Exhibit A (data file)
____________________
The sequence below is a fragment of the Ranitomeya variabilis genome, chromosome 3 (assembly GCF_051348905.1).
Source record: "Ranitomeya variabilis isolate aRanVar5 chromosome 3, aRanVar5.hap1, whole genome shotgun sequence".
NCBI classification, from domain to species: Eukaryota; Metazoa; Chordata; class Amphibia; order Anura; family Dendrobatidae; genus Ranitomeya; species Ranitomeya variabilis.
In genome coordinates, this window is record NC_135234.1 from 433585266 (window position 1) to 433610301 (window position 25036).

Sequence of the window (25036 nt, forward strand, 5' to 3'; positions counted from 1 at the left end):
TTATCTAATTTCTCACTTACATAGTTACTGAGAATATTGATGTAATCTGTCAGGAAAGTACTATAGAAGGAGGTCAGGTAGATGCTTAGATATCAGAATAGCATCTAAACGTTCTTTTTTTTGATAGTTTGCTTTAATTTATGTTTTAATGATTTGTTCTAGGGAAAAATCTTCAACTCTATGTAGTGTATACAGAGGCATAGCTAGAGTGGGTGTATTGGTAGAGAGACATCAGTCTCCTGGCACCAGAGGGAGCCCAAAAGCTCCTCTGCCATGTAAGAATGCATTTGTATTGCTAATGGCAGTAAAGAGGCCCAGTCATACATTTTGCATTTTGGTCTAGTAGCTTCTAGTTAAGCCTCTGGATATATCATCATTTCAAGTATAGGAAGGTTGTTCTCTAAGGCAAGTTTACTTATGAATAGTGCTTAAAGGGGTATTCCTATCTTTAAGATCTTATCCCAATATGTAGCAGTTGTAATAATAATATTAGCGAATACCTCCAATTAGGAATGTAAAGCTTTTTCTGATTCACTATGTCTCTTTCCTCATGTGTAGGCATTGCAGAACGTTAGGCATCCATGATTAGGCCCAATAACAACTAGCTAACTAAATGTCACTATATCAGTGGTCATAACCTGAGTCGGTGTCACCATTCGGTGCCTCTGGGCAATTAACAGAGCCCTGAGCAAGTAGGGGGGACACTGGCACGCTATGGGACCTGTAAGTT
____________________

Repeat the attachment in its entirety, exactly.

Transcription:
The sequence below is a fragment of the Ranitomeya variabilis genome, chromosome 3 (assembly GCF_051348905.1).
Source record: "Ranitomeya variabilis isolate aRanVar5 chromosome 3, aRanVar5.hap1, whole genome shotgun sequence".
NCBI classification, from domain to species: Eukaryota; Metazoa; Chordata; class Amphibia; order Anura; family Dendrobatidae; genus Ranitomeya; species Ranitomeya variabilis.
In genome coordinates, this window is record NC_135234.1 from 433585266 (window position 1) to 433610301 (window position 25036).

Sequence of the window (25036 nt, forward strand, 5' to 3'; positions counted from 1 at the left end):
TTATCTAATTTCTCACTTACATAGTTACTGAGAATATTGATGTAATCTGTCAGGAAAGTACTATAGAAGGAGGTCAGGTAGATGCTTAGATATCAGAATAGCATCTAAACGTTCTTTTTTTTGATAGTTTGCTTTAATTTATGTTTTAATGATTTGTTCTAGGGAAAAATCTTCAACTCTATGTAGTGTATACAGAGGCATAGCTAGAGTGGGTGTATTGGTAGAGAGACATCAGTCTCCTGGCACCAGAGGGAGCCCAAAAGCTCCTCTGCCATGTAAGAATGCATTTGTATTGCTAATGGCAGTAAAGAGGCCCAGTCATACATTTTGCATTTTGGTCTAGTAGCTTCTAGTTAAGCCTCTGGATATATCATCATTTCAAGTATAGGAAGGTTGTTCTCTAAGGCAAGTTTACTTATGAATAGTGCTTAAAGGGGTATTCCTATCTTTAAGATCTTATCCCAATATGTAGCAGTTGTAATAATAATATTAGCGAATACCTCCAATTAGGAATGTAAAGCTTTTTCTGATTCACTATGTCTCTTTCCTCATGTGTAGGCATTGCAGAACGTTAGGCATCCATGATTAGGCCCAATAACAACTAGCTAACTAAATGTCACTATATCAGTGGTCATAACCTGAGTCGGTGTCACCATTCGGTGCCTCTGGGCAATTAACAGAGCCCTGAGCAAGTAGGGGGGACACTGGCACGCTATGGGACCTGTAAGTT